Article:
Target’s sales are skyrocketing in an area that will determine the future of retail.
Target’s digital sales grew 30% in the last year, “shattering” holiday records and lapping the rest of the industry, the company announced at presentation to investors on Wednesday.
The retailer plans to spend as much as $2.5 billion a year on technology and supply chain initiatives by 2017, up from the $1.9 billion spent last year. For comparison, Walmart CFO Charles Holley told analysts last October the company planned to invest $1.2 billion to $1.5 billion in ecommerce in 2015 and even more in 2016.
The biggest focus: making it more convenient for customers to shop at Target in stores, online, and on their smartphones.
This drive draws from a recent Target initiative, in which executives visited customers in their homes and learned more about how they shopped. Executives highlighted the results of these visits, especially those with younger consumers, in Wednesday’s presentation.
“He didn’t think about a store experience or a digital experience,” John Mulligan, Target’s chief operating office, said of one millennial he spoke with. “He thinks of it as a Target experience, and he’s not unique from so many of our guests. We have to build our operations through that lens.”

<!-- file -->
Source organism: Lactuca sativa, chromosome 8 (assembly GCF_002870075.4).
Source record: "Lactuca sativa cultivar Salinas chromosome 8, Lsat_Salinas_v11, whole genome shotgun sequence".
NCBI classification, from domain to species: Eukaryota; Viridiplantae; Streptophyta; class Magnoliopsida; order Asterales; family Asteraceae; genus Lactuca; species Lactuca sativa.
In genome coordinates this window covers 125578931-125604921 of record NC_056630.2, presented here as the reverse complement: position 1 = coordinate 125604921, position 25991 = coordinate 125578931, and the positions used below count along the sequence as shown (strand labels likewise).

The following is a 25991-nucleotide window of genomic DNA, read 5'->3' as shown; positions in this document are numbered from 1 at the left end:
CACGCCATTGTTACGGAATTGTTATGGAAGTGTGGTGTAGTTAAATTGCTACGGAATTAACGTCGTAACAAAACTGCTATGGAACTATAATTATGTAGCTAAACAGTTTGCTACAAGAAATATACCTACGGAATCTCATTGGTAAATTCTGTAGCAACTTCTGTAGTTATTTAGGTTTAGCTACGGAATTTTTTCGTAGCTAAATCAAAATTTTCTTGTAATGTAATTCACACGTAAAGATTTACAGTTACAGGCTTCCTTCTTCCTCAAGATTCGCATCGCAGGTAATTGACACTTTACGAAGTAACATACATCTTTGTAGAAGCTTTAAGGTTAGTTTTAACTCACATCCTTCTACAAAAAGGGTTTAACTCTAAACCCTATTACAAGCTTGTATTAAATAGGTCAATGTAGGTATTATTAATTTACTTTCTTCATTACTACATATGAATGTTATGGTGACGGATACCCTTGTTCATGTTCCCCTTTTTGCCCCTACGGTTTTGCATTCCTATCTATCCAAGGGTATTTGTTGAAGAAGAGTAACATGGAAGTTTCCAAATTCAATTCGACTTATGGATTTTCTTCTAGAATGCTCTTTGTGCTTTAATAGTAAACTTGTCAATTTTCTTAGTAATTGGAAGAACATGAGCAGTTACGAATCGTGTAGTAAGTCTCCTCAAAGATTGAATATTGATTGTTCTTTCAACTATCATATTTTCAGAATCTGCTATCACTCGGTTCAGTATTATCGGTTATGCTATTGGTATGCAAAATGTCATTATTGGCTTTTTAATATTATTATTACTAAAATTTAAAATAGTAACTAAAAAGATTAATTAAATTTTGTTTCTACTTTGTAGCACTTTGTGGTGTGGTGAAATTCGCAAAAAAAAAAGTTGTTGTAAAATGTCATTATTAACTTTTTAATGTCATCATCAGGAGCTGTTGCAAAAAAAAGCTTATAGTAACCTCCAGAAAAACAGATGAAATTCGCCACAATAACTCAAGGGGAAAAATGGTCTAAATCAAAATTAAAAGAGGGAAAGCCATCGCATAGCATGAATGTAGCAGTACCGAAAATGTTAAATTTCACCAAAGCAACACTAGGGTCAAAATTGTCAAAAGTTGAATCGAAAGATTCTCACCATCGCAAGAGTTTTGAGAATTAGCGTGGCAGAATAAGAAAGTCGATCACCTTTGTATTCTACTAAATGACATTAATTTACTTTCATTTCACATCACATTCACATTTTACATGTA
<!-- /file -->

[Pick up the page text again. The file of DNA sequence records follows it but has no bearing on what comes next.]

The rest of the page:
This channel-blind approach plays to one of Target’s strengths: it can offer both online and in-store experiences.
Some of Target’s major success in 2015 occurred at the intersection of brick-and-mortar and digital retail.
Sales from in-store pickups of Target.com orders increased by 60% in the last year. Cartwheel, the chain’s mobile savings app, has been downloaded 22 million times, bringing in $3 billion in sales.
Looking to the future, the retailer plans to continue to build out its ability to utilise its physical locations in fulfilling online orders.
“Target’s strategy as outlined yesterday to maximise the flexibility of its existing store base and distribution centres to also service its growing, though still relatively small, online business is consistent with our view that brick-and-mortar retailers have significant opportunities and assets to exploit as they move online,” Moody’s lead retail analyst Charlie O’Shea stated following the presentation.
The overlap of ecommerce and physical stores is a major battleground for retailers.
While Amazon has a huge head start on traditional retailers online (the ecommerce giant actually powered Target’s online business until 2011), it just recently opened its first brick-and-mortar store in Seattle.
Meanwhile, Walmart is heavily emphasising “seamless” integration of online and in-store experiences, with new technology like its own mobile payment system.
Disclosure: Jeff Bezos is an investor in Business Insider through hispersonal investment company Bezos Expeditions.
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